The Why #80: Why do we drive through backstreets when we know it’s not faster?

By Dan Monheit 16.02.24

4 min readFeb 15, 2024

Question submitted by Jan, Burnley

As a Melbournian who once tried driving up Punt Road at 8:15 on a Thursday morning, I can relate. There’s truly nothing more soul crushing than being confined to your car, gridlocked, watching the minutes (and your life) tick by. At least in the movies people get out of their cars and talk to the other good looking Angelenos who have found themselves in the same predicament. Sigh.

So of course you look for shortcuts, and boy are they tempting. You know these streets like the back of your hand. If you just took a sharp right and detoured down that residential alleyway you might just have enough time to get a coffee before your 9am.

What you’re failing to consider, Jan, is that those back roads are full of one-way streets, dead ends, single lanes, slower speed limits, even slower pedestrians and a reversing garbage truck with P-plates for good measure. Maybe it’s not so efficient after all…

Of course, it’s a real ‘Sliding Doors’ moment that could dictate the rest of your day, your week, your year! So what will it be, Jan? Spoiler, we already know (and your indicator is on).

Action Bias

Action Bias refers to our tendency to prioritise action over inaction in a given situation, especially in moments where we lack control or comfort. Put simply, we’re really bad at doing nothing, even when doing nothing will likely lead to a better outcome.

The term ‘Action Bias’ was first coined in Patt and Zeckhauser’s 2000 paper ‘Action Bias and Environmental Decisions’. Within it, Patt and Zeckauser put forth three reasons why our urge to act is so strong:

  • Firstly, we’ve evolved to favour action in order to survive. Our earliest ancestors needed to fight, hunt, scavenge, defend, move — basically anything but let the world play out around them. If instead, we’d evolved to be a little more chill, we may never have made it past the first ice age.
  • Secondly, we’re suckers for rewards and recognition. Good things come to those who wait, but better things come to those who go get ’em. Nobody ever got promoted by flying under the radar, right?
  • Finally, we’re wired to learn. Since birth, we’ve been on a never-ending quest to test and learn in new situations ​​in order to better handle them in the future. Sitting idle doesn’t do much in our pursuit of greater knowledge.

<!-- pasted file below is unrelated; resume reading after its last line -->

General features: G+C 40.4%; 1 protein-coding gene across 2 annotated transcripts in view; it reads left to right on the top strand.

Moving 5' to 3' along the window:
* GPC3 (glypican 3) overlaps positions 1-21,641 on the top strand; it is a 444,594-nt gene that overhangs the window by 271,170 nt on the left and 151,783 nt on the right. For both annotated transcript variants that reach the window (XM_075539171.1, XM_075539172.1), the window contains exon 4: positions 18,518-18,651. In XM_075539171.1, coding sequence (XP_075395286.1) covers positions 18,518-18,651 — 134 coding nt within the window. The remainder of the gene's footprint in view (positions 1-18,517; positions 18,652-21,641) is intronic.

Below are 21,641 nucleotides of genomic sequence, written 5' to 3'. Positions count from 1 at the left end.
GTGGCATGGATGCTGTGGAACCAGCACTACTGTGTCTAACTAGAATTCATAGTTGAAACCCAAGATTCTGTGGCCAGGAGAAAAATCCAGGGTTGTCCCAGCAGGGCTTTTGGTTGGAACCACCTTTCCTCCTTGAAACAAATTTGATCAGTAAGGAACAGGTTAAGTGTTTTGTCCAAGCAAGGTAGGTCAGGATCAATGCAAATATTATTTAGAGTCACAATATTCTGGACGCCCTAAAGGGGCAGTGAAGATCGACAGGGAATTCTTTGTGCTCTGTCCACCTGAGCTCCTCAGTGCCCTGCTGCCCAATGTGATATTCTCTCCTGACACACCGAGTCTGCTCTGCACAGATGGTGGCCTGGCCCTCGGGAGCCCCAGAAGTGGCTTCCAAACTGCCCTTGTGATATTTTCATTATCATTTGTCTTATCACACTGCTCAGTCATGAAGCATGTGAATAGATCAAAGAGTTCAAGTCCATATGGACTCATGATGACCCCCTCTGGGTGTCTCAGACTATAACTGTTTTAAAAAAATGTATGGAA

We see Action Bias pop up all the time in our day-to-day lives. It’s why we’re quick to over-trade shares rather than give our investments time to play out. It’s why we swap supermarket check-out lines even though the one we just left has really started moving. It’s why coaches frequently sub-out players in the heat of a game instead of following the original plan. We really are a bunch of impatient control freaks.

Now back to you Jan. It’s not surprising that when given the choice between sitting pretty with Google Maps and backstreeting like a crazy lady for a shot at a latte, the coffee is winning every time.

For Challenger Brands, it pays to know that even your most polite and understanding customer is actually hard wired to be impatient. Look for ways to give people a sense of progress, whether it’s actual (‘your call has advanced in the queue’), literal (‘click here for an immediate call back’) or virtual (‘you’re now only 30 points away from achieving gold status’). If you can help them feel like they’re making fast progress, they’ll be inclined to help you do the same.

Behaviourally Yours,

Dan Monheit

PS If you missed the last edition, you can still check why our stomach sinks when someone tells us they ‘want to talk’ here.

Forwarded this? Subscribe to join thousands of others who receive The Why fortnightly.

Bad Decisions Podcast
Learn more about Behavioural Science with the Bad Decisions podcast.

Got a question?
Is there something you’ve always wondered about?
Send it through to

Want more?
Check Dan Monheit’s chat with Mumbrella on why challenger brands can’t afford to run the category playbook and how Hardhat is bringing different ideas that work over, under and around category conventions.

The Why, The Book
If you’re a fan of having your curly questions answers, secure your copy of the newly released Amazon #1 Best Seller ‘The Why, The Book’ by Dan Monheit here.




We’re an independent creative agency helping brands capitalise on the why, when, where, what and how of human behaviour.